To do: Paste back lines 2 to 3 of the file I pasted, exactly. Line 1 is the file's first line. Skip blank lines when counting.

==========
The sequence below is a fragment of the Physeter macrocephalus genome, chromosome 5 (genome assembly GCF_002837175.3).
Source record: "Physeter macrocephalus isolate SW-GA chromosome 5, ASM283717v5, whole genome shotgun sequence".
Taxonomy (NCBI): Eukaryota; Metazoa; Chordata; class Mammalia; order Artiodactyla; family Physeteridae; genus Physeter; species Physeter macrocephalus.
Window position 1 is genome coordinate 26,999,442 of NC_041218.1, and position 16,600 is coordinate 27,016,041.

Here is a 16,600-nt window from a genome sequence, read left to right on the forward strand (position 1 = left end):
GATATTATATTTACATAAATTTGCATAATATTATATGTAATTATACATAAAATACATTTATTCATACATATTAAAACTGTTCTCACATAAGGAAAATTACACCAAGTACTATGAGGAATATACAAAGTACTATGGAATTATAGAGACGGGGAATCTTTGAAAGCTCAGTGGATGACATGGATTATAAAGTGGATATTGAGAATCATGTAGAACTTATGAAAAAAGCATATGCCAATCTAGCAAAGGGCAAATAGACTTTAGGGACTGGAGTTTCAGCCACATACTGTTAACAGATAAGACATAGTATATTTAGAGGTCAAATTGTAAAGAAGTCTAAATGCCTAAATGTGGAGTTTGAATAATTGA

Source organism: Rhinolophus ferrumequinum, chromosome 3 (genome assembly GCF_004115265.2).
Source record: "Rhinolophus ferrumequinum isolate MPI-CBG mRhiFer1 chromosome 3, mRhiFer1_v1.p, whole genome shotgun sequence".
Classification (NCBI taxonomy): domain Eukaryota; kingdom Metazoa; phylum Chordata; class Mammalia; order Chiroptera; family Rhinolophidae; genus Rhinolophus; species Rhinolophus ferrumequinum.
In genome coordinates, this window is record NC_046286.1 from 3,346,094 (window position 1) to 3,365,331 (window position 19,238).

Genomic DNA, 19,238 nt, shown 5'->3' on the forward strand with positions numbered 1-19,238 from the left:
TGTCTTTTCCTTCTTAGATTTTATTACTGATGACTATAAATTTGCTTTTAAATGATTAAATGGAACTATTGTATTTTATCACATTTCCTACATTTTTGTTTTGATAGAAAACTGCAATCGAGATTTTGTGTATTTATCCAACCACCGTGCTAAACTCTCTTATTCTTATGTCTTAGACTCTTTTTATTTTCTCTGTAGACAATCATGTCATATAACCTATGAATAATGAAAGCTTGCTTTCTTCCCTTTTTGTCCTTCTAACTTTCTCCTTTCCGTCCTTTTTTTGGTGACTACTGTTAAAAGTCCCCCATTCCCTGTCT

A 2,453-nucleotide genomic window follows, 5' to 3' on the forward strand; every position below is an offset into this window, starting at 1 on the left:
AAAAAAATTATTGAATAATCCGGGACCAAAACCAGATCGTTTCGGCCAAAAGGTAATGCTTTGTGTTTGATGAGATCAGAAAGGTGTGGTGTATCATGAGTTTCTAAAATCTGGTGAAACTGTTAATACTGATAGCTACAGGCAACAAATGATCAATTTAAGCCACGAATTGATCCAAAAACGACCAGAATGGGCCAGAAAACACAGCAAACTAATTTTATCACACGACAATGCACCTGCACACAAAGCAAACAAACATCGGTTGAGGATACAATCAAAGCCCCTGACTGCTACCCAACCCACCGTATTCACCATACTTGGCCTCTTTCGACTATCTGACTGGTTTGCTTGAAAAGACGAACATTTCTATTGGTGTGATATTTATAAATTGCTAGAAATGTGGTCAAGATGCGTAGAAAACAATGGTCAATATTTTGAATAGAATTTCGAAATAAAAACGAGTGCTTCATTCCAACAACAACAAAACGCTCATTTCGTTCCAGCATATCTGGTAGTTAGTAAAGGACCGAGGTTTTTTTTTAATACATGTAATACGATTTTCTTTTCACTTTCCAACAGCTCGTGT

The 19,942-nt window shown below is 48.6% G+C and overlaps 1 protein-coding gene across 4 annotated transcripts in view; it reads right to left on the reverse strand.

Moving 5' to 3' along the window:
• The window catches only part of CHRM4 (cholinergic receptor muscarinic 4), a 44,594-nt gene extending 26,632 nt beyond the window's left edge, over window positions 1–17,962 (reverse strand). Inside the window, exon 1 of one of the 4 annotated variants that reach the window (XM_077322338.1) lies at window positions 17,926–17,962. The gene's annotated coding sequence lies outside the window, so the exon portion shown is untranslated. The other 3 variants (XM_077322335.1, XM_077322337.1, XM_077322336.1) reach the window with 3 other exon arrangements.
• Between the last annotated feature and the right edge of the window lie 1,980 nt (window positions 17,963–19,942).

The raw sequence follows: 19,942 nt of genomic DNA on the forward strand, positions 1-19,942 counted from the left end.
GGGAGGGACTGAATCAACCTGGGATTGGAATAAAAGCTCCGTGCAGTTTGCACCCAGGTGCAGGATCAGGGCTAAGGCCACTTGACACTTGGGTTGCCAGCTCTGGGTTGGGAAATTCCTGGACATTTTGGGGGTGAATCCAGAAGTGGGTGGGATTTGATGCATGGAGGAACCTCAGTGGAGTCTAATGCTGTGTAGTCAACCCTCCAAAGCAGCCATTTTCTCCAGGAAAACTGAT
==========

Source record: "Physeter macrocephalus isolate SW-GA chromosome 5, ASM283717v5, whole genome shotgun sequence".
Taxonomy (NCBI): Eukaryota; Metazoa; Chordata; class Mammalia; order Artiodactyla; family Physeteridae; genus Physeter; species Physeter macrocephalus.